The Queen Creek Landfill was closed in 2007.
Queen Creek Town Council met behind closed doors Aug. 17 in an executive session, which is not open to the public to discuss the contractual agreements between Maricopa County and the municipality in regard to the Queen Creek Landfill, the meeting agenda states.
“There is some litigation and I am not going to comment on that,” Queen Creek Mayor Gail Barney said in an Aug. 30 phone interview.
The town of Queen Creek had enlisted Allied Waste to operate the landfill and in doing so may be indemnified from any legal action or fees imposed because of the alleged violations, according to Marnie Schubert, town spokeswoman.
“Similar (notices of violations) were also issued to the Maricopa County Solid Waste Department, which owns the landfill, and Allied Waste, which operated the landfill for some time before the landfill was closed,” she explained in an Aug. 30 e-mailed statement. “In its response to the NOV, the town indicated that it believed that no violations occurred at the landfill, and that, in the event the existence of any violations is established, the town is not liable because of contractual arrangements that the town made with the Maricopa Solid Waste Department and Allied Waste.”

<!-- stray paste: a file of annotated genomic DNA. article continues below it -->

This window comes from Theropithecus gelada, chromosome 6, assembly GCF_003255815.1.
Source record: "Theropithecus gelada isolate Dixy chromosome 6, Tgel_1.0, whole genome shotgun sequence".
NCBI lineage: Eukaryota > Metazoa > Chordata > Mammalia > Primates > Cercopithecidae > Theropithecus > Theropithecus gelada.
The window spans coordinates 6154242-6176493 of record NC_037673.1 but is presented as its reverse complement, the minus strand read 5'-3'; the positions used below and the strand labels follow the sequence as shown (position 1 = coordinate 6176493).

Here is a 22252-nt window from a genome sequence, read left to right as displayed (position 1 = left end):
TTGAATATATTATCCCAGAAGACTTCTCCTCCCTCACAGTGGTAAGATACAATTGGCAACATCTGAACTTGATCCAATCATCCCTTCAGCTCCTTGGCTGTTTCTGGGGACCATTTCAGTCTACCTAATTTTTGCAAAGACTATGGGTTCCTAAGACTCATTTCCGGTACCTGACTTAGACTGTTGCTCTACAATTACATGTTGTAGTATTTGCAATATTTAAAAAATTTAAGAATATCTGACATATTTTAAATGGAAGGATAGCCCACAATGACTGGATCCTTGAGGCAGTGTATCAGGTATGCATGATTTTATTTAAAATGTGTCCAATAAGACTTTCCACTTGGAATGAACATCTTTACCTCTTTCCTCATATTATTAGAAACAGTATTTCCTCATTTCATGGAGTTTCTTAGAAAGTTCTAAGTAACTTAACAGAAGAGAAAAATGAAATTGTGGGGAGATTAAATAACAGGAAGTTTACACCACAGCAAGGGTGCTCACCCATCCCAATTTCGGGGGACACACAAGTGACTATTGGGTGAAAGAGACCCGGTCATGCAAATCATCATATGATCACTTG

Ms. Schubert says Allied Waste has agreed to indemnify and defend the town in this matter when original notices were provided to the town.
“The town is not responsible for anything that has happened there,” she said.
Cari Gerchick, Maricopa County spokeswoman, says the issues of violations at the Queen Creek Landfill have been numerous over the last decade and work is being done to resolve the matter.
“This action, the problem with the Queen Creek Landfill has been documented for some time and it has simply reached the point that we need to get all of the parties together to solve the problem,” she said in an Aug. 30 phone interview. “That is what we are working to do.”
While Ms. Gerchick contends no immediate air-quality issues exist for both Queen Creek and San Tan Valley residents, she also says these policies are in place for a reason.
“You can’t ignore federal and state standards and we have to move forward to a solution for these long-standing problems,” she said. “I haven’t seen health effects mentioned in here, but they have put these regulations in place to prevent that. I have not seen anything that the public needs to be concerned with from a health perspective.”
Who will ultimately be responsible for violations and legal action and/or fees assessed could be any entity that was involved in operations including the town of Queen Creek, Allied Waste and the Maricopa County Solid Waste Department, Ms. Gerchick says.
“Actually, I would think anyone that had a hand in operating the landfill could theoretically have some kind of liability,” she said. “County departments, municipalities and companies need to follow regulations.”
With long-standing issues and violations spanning a decade’s time, Ms. Gerchick says she does not know why the problems have gone unattended. “Why it took so long, I can’t answer that question,” she said. “Hopefully, we will find a solution.”